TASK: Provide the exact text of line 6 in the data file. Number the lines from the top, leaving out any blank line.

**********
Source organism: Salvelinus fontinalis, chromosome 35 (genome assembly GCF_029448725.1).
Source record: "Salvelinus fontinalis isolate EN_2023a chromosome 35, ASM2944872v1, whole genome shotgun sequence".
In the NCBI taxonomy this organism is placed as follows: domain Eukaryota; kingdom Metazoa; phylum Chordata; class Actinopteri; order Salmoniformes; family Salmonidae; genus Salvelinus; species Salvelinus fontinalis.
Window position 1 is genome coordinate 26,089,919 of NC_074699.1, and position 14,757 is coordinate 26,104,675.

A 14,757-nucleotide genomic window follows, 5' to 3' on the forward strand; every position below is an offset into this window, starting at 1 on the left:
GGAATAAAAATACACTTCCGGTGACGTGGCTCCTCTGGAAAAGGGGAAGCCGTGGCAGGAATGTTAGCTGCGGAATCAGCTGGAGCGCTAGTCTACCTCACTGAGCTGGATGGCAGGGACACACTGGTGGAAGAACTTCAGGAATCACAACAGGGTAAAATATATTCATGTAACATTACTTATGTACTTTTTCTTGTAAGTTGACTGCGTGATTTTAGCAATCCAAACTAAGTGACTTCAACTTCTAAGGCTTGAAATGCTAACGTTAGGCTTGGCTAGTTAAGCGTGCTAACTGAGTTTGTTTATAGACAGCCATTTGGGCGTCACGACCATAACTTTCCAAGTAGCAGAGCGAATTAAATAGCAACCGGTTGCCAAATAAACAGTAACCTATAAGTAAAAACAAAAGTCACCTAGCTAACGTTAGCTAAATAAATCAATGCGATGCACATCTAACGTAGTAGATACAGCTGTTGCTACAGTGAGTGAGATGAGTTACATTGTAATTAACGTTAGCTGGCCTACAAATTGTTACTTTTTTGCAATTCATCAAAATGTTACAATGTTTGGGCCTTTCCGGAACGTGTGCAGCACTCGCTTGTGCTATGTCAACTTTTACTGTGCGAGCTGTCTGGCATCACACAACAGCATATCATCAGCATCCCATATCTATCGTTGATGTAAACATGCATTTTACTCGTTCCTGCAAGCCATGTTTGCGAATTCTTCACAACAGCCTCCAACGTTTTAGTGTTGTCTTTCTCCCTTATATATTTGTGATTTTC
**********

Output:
GGAATAAAAATACACTTCCGGTGACGTGGCTCCTCTGGAAAAGGGGAAGCCGTGGCAGGAATGTTAGCTGCGGAATCAGCTGGAGCGCTAGTCTACCTCACTGAGCTGGATGGCAGGGACACACTGGTGGAAGAACTTCAGGAATCACAACAGGGTAAAATATATTCATGTAACATTACTTATGTACTTTTTCTTGTAAGTTGACTGCGTGATTTTAGCAATCCAAACTAAGTGACTTCAACTTCTAAGGCTTGAAATGCTAACGTTAGGCTTGGCTAGTTAAGCGTGCTAACTGAGTTTGTTTATAGACAGCCATTTGGGCGTCACGACCATAACTTTCCAAGTAGCAGAGCGAATTAAATAGCAACCGGTTGCCAAATAAACAGTAACCTATAAGTAAAAACAAAAGTCACCTAGCTAACGTTAGCTAAATAAATCAATGCGATGCACATCTAACGTAGTAGATACAGCTGTTGCTACAGTGAGTGAGATGAGTTACATTGTAATTAACGTTAGCTGGCCTACAAATTGTTACTTTTTTGCAATTCATCAAAATGTTACAATGTTTGGGCCTTTCCGGAACGTGTGCAGCACTCGCTTGTGCTATGTCAACTTTTACTGTGCGAGCTGTCTGGCATCACACAACAGCATATCATCAGCATCCCATATCTATCGTTGATGTAAACATGCATTTTACTCGTTCCTGCAAGCCATGTTTGCGAATTCTTCACAACAGCCTCCAACGTTTTAGTGTTGTCTTTCTCCCTTATATATTTGTGATTTTC